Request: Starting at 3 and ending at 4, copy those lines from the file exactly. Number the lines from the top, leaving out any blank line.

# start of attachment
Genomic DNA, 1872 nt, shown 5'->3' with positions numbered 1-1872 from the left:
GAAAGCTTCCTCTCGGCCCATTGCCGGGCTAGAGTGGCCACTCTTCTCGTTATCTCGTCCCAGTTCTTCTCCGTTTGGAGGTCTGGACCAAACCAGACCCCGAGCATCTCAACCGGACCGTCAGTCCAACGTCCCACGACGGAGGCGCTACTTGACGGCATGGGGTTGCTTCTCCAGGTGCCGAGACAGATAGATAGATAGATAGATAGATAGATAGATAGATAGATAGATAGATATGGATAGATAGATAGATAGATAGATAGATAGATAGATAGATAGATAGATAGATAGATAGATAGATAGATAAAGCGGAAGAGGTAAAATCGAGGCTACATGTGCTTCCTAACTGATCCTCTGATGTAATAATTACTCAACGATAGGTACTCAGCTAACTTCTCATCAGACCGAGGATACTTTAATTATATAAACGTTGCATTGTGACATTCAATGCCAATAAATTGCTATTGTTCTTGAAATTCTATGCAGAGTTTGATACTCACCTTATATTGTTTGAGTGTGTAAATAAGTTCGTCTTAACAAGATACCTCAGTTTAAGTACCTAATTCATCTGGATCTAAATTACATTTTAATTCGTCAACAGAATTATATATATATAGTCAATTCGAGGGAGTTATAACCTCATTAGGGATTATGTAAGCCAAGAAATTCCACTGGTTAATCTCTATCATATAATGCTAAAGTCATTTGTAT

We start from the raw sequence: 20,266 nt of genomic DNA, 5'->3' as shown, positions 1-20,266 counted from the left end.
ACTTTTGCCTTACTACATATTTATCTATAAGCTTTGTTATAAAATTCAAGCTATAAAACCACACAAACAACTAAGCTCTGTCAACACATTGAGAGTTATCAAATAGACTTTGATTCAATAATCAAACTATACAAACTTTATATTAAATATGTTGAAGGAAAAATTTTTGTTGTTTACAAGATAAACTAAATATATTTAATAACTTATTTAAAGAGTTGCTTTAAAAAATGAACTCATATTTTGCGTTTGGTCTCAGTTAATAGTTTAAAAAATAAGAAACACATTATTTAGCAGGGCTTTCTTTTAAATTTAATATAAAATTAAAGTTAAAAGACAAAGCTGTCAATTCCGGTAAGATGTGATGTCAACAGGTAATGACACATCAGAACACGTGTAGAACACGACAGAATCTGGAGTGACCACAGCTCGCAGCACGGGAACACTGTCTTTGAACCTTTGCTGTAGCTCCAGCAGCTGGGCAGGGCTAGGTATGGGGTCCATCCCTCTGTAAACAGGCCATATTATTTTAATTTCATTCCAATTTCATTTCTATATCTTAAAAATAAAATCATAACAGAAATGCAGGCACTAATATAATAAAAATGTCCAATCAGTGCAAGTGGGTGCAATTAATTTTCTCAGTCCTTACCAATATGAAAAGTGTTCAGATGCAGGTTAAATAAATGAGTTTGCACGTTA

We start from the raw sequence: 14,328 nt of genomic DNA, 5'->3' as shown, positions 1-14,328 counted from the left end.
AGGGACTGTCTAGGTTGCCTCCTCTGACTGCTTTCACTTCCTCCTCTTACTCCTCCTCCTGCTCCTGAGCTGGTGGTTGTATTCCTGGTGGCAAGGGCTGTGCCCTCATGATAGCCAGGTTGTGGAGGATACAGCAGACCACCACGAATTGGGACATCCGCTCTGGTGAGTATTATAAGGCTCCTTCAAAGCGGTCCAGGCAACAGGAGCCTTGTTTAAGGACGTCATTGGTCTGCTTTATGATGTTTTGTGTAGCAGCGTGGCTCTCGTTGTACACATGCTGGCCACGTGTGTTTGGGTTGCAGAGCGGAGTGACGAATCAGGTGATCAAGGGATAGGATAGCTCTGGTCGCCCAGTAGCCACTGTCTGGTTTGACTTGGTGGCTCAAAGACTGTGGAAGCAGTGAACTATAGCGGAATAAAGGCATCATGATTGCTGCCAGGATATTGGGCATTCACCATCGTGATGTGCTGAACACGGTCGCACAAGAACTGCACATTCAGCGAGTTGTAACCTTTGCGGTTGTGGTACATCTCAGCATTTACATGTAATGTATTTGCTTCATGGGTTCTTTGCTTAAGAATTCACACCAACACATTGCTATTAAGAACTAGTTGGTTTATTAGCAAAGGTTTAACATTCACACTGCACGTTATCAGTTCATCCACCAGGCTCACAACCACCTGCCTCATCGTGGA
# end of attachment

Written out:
We start from the raw sequence: 20,266 nt of genomic DNA, 5'->3' as shown, positions 1-20,266 counted from the left end.
ACTTTTGCCTTACTACATATTTATCTATAAGCTTTGTTATAAAATTCAAGCTATAAAACCACACAAACAACTAAGCTCTGTCAACACATTGAGAGTTATCAAATAGACTTTGATTCAATAATCAAACTATACAAACTTTATATTAAATATGTTGAAGGAAAAATTTTTGTTGTTTACAAGATAAACTAAATATATTTAATAACTTATTTAAAGAGTTGCTTTAAAAAATGAACTCATATTTTGCGTTTGGTCTCAGTTAATAGTTTAAAAAATAAGAAACACATTATTTAGCAGGGCTTTCTTTTAAATTTAATATAAAATTAAAGTTAAAAGACAAAGCTGTCAATTCCGGTAAGATGTGATGTCAACAGGTAATGACACATCAGAACACGTGTAGAACACGACAGAATCTGGAGTGACCACAGCTCGCAGCACGGGAACACTGTCTTTGAACCTTTGCTGTAGCTCCAGCAGCTGGGCAGGGCTAGGTATGGGGTCCATCCCTCTGTAAACAGGCCATATTATTTTAATTTCATTCCAATTTCATTTCTATATCTTAAAAATAAAATCATAACAGAAATGCAGGCACTAATATAATAAAAATGTCCAATCAGTGCAAGTGGGTGCAATTAATTTTCTCAGTCCTTACCAATATGAAAAGTGTTCAGATGCAGGTTAAATAAATGAGTTTGCACGTTA